The bottom tiles are a light grey concrete tile on the left and a dark grey Road tile on the right. Above them is the ‘soft taupe’ tile, which is a pretty similar colour to the Concrete tile.

After some gnashing of teeth and a bit of compound swearing, I resorted to Plan B – in which the B stands for ‘Burnt Umber’. Utilising a bottle of Docrafts Acrylic of this hue, I grabbed the 24-hex tile that I’d sprayed with ‘Soft Taupe’ and gave it a liberal coating of this, as a test piece.

And do you know what? It came out rather well, as can be seen from the quick scene I set up below, featuring some of my other ‘Re-Scaped’ hexes that had cheap trees from China attached and a Time War Dalek, who is hunting squirrels…

So, as I now have a solution, I just need to give all my ‘Soft Taupe’ sprayed tiles a coat of Burnt Umber and I will have my first set of Re-Scaped tiles, which I think shall be dubbed Mud tiles. Should double up as patches of earth, dirt roads in the countryside or possibly compacted dirt roads in urban environments.

Of course, the comparison with the original Grass tiles now shows that they need Re-Scaping too. Luckily, Wilkinson’s does have at least 3 different shades of cheap green spray paint, so hopefully at least one of them will be a closer match to the colour I want.

I shall finish up with a small piece of good news – it appears I will be attending Salute this year after all, so keep your eyes peeled for the grumpy old crow stalking the aisles and descending upon the Bloggers Meet in a flurry of feathers.

Jez

It’s a Kind of Magic…

Those who regularly follow this blog will know that I’m not usually the sort to buy boxed games. Not only do they tend to be somewhat pricey, but they also don’t really represent good value for money, in my opinion. And as I don’t have a huge gaming budget, they merely represent ‘nice ideas’ rather than potential purchases.

However…

Sometimes you come across, purely by chance, an absolute bargain and just have to snap it up…such as this:

This is the Magic The Gathering – Arena of the Planeswalkers boxed wargame, which contains 35 plastic miniatures and 6 interlocking cardboard tiles to create your battlefield, which has a recommended retail price of £29.99. However, Amazon in the UK are currently selling this game for £8.48…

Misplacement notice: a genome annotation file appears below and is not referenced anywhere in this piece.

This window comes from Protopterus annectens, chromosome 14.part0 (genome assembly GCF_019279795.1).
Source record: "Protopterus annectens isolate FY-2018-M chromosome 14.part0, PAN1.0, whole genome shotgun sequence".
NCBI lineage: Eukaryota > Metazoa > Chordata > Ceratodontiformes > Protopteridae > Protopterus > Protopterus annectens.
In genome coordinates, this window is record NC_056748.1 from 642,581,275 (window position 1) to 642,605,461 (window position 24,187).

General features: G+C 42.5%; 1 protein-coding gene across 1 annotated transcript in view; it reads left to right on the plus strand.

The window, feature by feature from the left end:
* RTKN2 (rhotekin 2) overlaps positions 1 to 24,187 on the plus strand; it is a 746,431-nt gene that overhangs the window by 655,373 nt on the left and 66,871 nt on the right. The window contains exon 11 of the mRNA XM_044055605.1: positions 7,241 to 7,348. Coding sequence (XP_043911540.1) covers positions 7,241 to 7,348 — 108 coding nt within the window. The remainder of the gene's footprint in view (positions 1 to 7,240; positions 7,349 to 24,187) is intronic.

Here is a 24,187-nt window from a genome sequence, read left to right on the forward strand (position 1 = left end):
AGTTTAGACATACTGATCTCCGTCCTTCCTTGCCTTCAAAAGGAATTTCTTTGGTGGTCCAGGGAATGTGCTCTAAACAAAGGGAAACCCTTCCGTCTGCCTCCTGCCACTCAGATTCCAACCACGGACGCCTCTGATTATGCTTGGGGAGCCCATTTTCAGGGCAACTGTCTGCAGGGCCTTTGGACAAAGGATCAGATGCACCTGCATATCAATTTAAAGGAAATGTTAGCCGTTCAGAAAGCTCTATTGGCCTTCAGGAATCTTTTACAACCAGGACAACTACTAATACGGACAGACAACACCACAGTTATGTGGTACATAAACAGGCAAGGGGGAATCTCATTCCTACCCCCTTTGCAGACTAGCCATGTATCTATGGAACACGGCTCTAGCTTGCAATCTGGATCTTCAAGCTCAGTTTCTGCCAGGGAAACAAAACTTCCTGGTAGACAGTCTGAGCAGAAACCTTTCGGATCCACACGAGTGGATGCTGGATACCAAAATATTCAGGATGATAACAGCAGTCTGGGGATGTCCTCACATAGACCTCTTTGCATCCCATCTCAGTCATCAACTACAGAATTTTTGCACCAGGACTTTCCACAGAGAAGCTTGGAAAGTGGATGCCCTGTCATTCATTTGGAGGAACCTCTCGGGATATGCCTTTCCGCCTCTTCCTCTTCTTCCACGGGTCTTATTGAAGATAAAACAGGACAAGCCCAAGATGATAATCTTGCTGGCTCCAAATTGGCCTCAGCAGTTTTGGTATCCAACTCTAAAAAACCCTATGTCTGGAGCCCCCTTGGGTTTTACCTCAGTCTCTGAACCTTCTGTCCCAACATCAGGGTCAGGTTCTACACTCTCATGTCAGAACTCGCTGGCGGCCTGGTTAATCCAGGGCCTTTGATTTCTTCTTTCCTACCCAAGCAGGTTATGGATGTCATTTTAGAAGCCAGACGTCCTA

You read that correctly…£8.48 for a boxed wargame with thirty-five plastic miniatures…even if you don’t actually ever play the game, that works out at approximately 24p per figure. Bargain!

However, as I’m not known for knee-jerk purchasing, why exactly did I get this game?

Well, whilst it may be branded “Magic the Gathering”, this is just a variation of Heroscape. The only real difference I can see from reading the rules is that your hero character – the Planeswalker – can cast a certain number of spells per turn, as well as having special abilities like a standard Heroscape character. The movement, dice rolling and general look of the ‘army cards’ is very reminiscent of original ‘Scape, which is unsurprising really, as this game was written by Craig Van Ness, the chap responsible for the original game.

To be honest, though, I wasn’t aware of this until after I’d got it. I bought it because you got 35 figures for under a tenner and each one is an individual sculpt. But you also get these:

Six interlocking cardboard tiles, that cover an area of just over two feet square. The tiles feature pre-printed artwork depicting desert wastes with water features, and can be rearranged is several different configurations, depending on the particular scenario you’re playing. You also get two cardboard ruins (not shown) and two 3-hex sand tiles and 2 1-hex sand tiles – which ARE actual Heroscape tiles, but in a solid yellow colour.